How to Safely Restart the City’s Youth Sports Program on June 1

May 26, 2020

The Minnesota Department of Health has issued specific guidelines for providing youth sports programs in a safe manner during the pandemic.

The sun is shining, kids have been cooped up since March, and parents are eagerly waiting for cities to announce plans for summer youth sports programs.

Beginning June 1, Phase II of the state’s “Stay Safe MN” Plan begins, allowing organized youth sports, which have been closed since March 26, to open as long as they follow Minnesota Department of Health (MDH) guidance to prevent the spread of COVID-19.

The general parameters for youth sports are:

  • Practice social distancing.
  • Wear face masks when appropriate.
  • Encourage norms of health etiquette.
  • Promote health checks and screenings of both participants and staff.
  • Enforce expectations of staying home when sick.
  • Ensure your policies are considerate of individuals who are considered high-risk.
  • Routinely disinfect high-touch items.

—Get further guidance on what these parameters mean from the MDH website

Specific parameters

Beyond the important standard guidelines to stay safe, what is new? There are 10 main parameters in the newest MDH guidelines:

  1. Create pods. Create consistent “pods” with a maximum of 10 people in each pod. The pod includes staff, volunteers, and participants. It is likely not allowed to have the same staff or volunteers for multiple pods at different times of the day.
  2. Go outside. Keep practices outdoors as much as possible.
  3. Tell caregivers to stay home. We all know how much parents love to watch their children’s athletic practices. However, the guidance requires that programs remind parents and caregivers to stay home unless it is necessary for them to be present at practices. Of course, if it is necessary that they attend, it is also necessary that they practice social distancing, and stay at least 6 feet away from people outside their own household.
  4. Keep it contact-free. If the sport activity is part of child care, school, or a day camp, keep the interactions between the kids contact-free. MDH’s example is to kick a soccer ball back and forth instead of training kids to “steal the ball” from one another, which would cause contact.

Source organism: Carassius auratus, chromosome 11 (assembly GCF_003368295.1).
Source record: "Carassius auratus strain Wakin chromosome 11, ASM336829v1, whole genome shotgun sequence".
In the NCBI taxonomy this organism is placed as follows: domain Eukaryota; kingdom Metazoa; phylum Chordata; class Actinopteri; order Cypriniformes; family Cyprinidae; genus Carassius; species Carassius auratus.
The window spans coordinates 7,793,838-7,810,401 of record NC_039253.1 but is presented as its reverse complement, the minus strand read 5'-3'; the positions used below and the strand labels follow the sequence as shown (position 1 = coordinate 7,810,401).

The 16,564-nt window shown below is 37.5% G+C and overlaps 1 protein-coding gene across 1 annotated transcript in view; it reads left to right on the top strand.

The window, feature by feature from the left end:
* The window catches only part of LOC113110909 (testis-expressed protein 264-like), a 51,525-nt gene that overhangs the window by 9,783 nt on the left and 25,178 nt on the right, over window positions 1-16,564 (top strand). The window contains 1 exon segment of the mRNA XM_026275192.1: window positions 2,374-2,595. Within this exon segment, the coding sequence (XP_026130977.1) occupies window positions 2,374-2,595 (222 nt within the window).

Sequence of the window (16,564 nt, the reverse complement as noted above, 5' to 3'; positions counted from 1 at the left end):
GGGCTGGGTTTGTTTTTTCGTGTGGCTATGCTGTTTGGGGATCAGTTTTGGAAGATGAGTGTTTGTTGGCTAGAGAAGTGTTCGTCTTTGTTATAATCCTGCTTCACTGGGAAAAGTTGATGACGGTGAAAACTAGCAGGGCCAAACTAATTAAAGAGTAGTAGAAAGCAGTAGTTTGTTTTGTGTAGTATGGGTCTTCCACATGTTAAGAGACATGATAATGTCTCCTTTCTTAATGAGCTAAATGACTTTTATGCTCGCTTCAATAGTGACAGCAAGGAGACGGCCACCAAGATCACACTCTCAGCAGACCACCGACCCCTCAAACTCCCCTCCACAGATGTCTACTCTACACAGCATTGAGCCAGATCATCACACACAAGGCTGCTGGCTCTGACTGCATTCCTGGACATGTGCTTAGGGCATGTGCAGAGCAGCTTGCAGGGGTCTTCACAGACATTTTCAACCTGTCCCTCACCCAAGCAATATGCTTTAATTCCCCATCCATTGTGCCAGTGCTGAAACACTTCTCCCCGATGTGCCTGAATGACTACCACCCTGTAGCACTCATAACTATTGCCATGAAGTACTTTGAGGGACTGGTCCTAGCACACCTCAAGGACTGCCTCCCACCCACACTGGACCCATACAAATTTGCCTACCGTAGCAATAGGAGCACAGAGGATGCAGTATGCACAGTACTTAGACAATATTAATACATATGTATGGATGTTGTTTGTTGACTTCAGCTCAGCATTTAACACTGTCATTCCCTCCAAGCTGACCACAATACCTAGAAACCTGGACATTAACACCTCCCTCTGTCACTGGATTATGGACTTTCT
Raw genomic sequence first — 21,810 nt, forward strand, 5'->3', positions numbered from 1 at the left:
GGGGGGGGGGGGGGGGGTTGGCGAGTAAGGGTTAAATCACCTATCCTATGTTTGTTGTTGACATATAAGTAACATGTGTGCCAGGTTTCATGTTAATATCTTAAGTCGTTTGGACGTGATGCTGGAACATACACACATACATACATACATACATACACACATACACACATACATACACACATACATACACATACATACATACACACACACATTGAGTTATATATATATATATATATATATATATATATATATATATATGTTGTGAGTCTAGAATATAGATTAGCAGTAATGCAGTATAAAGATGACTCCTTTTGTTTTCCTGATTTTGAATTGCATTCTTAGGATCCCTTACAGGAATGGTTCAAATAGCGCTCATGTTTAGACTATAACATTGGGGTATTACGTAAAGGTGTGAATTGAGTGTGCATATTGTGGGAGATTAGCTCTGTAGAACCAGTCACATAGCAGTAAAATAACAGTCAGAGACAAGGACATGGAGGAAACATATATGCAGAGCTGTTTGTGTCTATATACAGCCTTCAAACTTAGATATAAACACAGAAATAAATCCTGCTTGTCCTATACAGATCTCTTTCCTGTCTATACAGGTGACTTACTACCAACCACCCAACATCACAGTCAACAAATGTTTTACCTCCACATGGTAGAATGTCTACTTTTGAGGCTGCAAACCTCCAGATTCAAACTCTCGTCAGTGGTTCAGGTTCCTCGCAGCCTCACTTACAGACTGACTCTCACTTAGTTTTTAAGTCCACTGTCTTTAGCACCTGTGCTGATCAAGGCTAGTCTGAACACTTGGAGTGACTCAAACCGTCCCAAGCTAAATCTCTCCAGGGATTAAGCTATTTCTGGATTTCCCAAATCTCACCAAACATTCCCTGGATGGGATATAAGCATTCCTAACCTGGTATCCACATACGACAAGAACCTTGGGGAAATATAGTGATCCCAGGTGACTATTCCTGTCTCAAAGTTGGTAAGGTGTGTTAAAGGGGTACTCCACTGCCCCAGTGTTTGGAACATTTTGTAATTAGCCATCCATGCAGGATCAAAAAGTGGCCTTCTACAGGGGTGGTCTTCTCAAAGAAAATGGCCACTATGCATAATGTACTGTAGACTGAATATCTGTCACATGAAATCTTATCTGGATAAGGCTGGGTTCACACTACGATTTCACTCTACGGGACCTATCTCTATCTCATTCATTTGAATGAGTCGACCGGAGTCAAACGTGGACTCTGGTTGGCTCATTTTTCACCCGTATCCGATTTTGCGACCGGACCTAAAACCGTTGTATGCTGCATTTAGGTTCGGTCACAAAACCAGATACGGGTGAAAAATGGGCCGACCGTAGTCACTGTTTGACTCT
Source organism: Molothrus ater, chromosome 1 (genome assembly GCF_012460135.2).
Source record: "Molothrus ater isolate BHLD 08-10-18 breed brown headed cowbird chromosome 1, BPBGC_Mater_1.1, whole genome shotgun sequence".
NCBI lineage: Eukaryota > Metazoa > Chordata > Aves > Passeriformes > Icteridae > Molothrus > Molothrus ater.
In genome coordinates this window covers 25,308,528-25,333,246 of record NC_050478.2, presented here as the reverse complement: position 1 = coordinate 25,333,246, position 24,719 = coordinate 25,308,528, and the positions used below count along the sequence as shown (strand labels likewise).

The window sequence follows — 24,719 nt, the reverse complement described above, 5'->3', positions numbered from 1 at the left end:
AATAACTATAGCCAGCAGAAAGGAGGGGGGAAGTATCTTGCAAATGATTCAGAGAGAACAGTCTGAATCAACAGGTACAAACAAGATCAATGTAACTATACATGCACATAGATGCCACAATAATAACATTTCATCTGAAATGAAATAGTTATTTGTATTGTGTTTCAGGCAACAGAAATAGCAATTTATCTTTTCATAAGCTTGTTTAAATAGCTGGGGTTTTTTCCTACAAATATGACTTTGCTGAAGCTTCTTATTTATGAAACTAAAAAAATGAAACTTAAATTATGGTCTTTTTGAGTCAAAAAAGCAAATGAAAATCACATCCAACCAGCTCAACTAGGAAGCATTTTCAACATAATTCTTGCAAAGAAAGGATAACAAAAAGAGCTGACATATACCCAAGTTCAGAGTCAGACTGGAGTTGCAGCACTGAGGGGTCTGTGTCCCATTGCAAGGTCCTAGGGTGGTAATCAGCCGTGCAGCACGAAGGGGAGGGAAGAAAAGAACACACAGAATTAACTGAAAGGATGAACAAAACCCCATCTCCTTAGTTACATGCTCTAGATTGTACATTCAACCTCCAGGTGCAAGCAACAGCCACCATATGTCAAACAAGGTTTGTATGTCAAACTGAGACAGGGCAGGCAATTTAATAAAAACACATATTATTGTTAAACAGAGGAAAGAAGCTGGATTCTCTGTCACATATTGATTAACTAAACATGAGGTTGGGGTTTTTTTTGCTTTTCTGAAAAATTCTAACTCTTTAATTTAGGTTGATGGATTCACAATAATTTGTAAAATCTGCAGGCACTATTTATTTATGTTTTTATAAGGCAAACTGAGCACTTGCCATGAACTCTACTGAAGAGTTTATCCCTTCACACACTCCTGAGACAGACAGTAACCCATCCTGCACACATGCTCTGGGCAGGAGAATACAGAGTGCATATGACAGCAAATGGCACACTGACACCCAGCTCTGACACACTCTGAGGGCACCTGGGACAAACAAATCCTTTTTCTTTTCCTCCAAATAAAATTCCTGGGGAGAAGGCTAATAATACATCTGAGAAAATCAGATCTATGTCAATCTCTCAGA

5. Focus on skills. For organized recreation or club sports, focus on skill development while keeping any “play” between kids in the pod contact-free.
  6. No games. Games are not allowed under this guidance. Intermixing of pods, even for a quick pickup game, is strictly prohibited. However, contact-free “play” within a pod is permitted.
  7. Use individual equipment. Discourage sharing equipment between individuals and pods. If sharing must occur, sanitize the equipment between uses.
  8. No locker rooms. Avoid using locker rooms and facility showers. If they must be used, facility showers without partitions must have signage instructing participants to maintain physical distancing of 6 feet. Turning off or capping alternating shower heads may help promote social distancing.
  9. Follow these pods-per-field ratios:
  • One team/sport per field/rink/court at any time.
  • A football or soccer field of about 57,600 square feet may accommodate up to four pods.
  • A baseball field of about 40,000 square feet may accommodate up to three pods.
  • An ice rink of about 17,000 square feet may accommodate up to two pods.
  • A basketball or volleyball court of about 4,700 square feet may accommodate only one pod.
  1. Comply with federal SafeSports mandates. The U.S. Center for SafeSport provides details for creating a “SafeSport” environment.

Things for cities to consider

Cities need to keep in mind the logistical challenges of following these guidelines. If each staff member may be a part of only one pod, how much would it cost the nine participants to support the program? Should the city make its program an all-day program that features multiple sports or activities?

Other questions to consider:

  • Can we afford the cost of the additional sanitizing of equipment?
  • How will we conduct daily health screenings of both staff and participants?
  • Will the age group of children listen to instructions to avoid contact with their peers?
  • Would members of our community be able to afford both participation fees and the cost to provide their own equipment?
  • Could we do a drive to collect more athletic equipment to support the higher needs?

Though these guidelines offer hope for your community’s youth sports, they also require cities to get creative. For a start, MDH has created a facility health screening questionnaire cities can use for conducting daily health screenings. Cities could require participants to email, text, or call 30 minutes before practice to confirm their responses.

Another thing to keep in mind is that we do not know when Phase III of the Stay Safe MN Plan begins. The guidance will likely change for Phase III and again for Phase IV. Cities could consider waiting to start summer youth sports programs until July. Begin planning in June with the current guidelines with the intention of making shifts once the new guidance becomes available. When it is released, the new guidance will be available on the Minnesota Department of Employment and Economic Development website.

—Listen to this League webinar to learn more about parks and recreation safety during the pandemic